Always use the correct syringe.

Your doctor has instructed you on how to give yourself the correct dosage of EPOETIN®. This dosage will usually be measured in Units per milliliter or cc's. It is important to use a syringe that is marked in tenths of milliliters (for example, 0.2 mL or cc). Using the wrong syringe can lead to a mistake in your dose, and you may receive too much or too little EPOETIN®. Too little EPOETIN® may not be effective in increasing the number of red blood cells. Too much EPOETIN® may lead to serious problems because too many red blood cells are being produced (a hemoglobin or hematocrit that is too high).

Only use disposable syringes and needles. Use the syringe once and dispose of it as instructed by your doctor.

Single Use Vials-S

If you have been prescribed EPOETIN® vials for single use, your vial will have a capital “S” with a number next to it identifying the concentration of EPOETIN® in the vial, printed in a colored dot on the front left side of the label (for example, “S2” identifies a single use vial with 2000 Units/mL). Single use means the vial cannot be used more than once, and any unused portion of the vial should be discarded as directed by your doctor.

Multidose Use Vials-M

If you have been prescribed EPOETIN® Multidose vials, your vial will have a capital “M” with a number under it identifying the concentration of EPOETIN® in the vial, printed in a colored dot on the front left side of the label (for example, “M10” identifies a Multidose vial with 10,000 Units/mL). Multidose EPOETIN® can be used to inject multiple doses as prescribed by your doctor, and may be stored between doses in the refrigerator (but not the freezer) for up to 21 days. Follow your doctor's or dialysis center's instructions on what to do with the used vials.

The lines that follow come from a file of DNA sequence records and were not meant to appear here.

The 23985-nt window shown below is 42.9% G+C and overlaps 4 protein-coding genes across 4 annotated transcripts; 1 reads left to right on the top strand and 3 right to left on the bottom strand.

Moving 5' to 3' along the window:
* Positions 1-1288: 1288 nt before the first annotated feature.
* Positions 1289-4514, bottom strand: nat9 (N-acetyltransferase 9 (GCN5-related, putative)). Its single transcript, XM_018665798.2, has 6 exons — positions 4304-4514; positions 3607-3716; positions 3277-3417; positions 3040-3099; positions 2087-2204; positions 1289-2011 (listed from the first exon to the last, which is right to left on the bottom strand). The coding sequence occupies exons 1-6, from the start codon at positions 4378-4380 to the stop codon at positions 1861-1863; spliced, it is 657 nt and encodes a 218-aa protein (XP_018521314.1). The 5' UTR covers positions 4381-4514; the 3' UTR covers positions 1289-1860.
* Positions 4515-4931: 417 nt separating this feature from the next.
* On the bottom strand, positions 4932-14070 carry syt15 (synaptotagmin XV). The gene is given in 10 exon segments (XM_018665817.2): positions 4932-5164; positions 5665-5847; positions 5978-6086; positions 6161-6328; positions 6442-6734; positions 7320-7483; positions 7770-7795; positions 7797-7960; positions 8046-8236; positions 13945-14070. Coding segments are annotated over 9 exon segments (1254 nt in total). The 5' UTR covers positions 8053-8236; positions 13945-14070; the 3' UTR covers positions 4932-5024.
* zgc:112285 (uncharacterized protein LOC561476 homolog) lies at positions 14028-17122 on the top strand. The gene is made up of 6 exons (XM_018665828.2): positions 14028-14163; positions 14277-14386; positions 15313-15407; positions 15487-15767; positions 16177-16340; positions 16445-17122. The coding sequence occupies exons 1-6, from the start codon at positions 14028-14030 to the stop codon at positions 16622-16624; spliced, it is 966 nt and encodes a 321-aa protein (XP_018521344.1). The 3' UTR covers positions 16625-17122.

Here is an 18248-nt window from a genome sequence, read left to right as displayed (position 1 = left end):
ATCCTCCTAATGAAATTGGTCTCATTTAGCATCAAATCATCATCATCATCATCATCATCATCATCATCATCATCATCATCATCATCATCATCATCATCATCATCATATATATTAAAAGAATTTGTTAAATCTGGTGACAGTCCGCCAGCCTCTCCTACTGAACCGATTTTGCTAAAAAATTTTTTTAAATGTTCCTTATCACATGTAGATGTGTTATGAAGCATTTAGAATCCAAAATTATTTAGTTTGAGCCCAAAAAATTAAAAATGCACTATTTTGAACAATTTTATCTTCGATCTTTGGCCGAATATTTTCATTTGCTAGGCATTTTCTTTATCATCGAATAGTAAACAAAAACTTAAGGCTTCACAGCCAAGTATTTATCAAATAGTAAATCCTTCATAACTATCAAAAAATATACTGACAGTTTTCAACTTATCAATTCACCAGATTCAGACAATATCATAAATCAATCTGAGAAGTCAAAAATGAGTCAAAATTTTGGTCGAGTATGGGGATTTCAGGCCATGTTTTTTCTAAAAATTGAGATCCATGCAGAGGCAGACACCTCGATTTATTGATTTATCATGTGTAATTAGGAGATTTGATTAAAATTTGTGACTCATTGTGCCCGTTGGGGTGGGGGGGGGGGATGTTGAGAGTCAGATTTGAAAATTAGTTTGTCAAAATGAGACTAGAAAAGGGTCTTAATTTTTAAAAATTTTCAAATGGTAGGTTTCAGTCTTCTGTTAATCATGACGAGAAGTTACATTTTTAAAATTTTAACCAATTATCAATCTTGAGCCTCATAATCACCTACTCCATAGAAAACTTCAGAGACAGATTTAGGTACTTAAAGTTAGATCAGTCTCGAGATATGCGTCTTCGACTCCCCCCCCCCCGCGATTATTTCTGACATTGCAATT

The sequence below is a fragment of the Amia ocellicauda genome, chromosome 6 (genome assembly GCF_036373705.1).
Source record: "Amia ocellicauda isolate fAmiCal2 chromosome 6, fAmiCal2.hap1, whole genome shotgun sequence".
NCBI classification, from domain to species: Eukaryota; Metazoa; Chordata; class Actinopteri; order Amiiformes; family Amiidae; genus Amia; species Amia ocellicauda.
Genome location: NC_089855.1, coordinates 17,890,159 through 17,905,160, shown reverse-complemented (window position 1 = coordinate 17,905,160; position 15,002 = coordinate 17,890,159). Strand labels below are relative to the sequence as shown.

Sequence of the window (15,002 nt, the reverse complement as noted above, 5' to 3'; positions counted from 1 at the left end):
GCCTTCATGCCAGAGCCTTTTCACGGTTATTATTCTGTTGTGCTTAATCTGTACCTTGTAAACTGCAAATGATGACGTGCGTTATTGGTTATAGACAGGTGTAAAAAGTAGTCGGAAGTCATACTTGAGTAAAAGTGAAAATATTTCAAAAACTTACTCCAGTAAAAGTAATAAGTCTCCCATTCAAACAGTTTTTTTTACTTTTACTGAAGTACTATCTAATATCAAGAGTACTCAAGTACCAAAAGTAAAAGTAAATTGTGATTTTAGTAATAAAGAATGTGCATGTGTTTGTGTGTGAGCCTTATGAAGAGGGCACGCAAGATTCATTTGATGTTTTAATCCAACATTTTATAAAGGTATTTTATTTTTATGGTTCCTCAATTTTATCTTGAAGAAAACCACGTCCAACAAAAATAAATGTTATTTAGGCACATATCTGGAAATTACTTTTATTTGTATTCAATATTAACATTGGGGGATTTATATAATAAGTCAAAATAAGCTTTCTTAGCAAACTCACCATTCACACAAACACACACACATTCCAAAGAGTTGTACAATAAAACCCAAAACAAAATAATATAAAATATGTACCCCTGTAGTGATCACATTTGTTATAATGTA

Preparing the dose:

1.                   Remove the vial of EPOETIN® from the refrigerator and allow it to reach room temperature. Do not leave the vial in direct sunlight. Each EPOETIN® vial is designed to be used only once, unless you are using a Multidose vial. Do not shake EPOETIN®. Assemble the other supplies you will need for your injection (vial; syringe; alcohol antiseptic wipes and a container for disposing the needle).

2.                   Check the date on the EPOETIN® vial to be sure that the drug has not expired.

3.                   Wash your hands thoroughly with soap and water before preparing the medication.

4.                   Wipe off the venous port of the hemodialysis tubing with an antiseptic swab or cleanse the skin with an antiseptic swab where the injection is to be made. Be careful not to touch the area that has been wiped with the antiseptic.

5.                   Flip off the protective cap but do not remove the gray rubber stopper. Wipe the top of the gray rubber stopper with an antiseptic swab.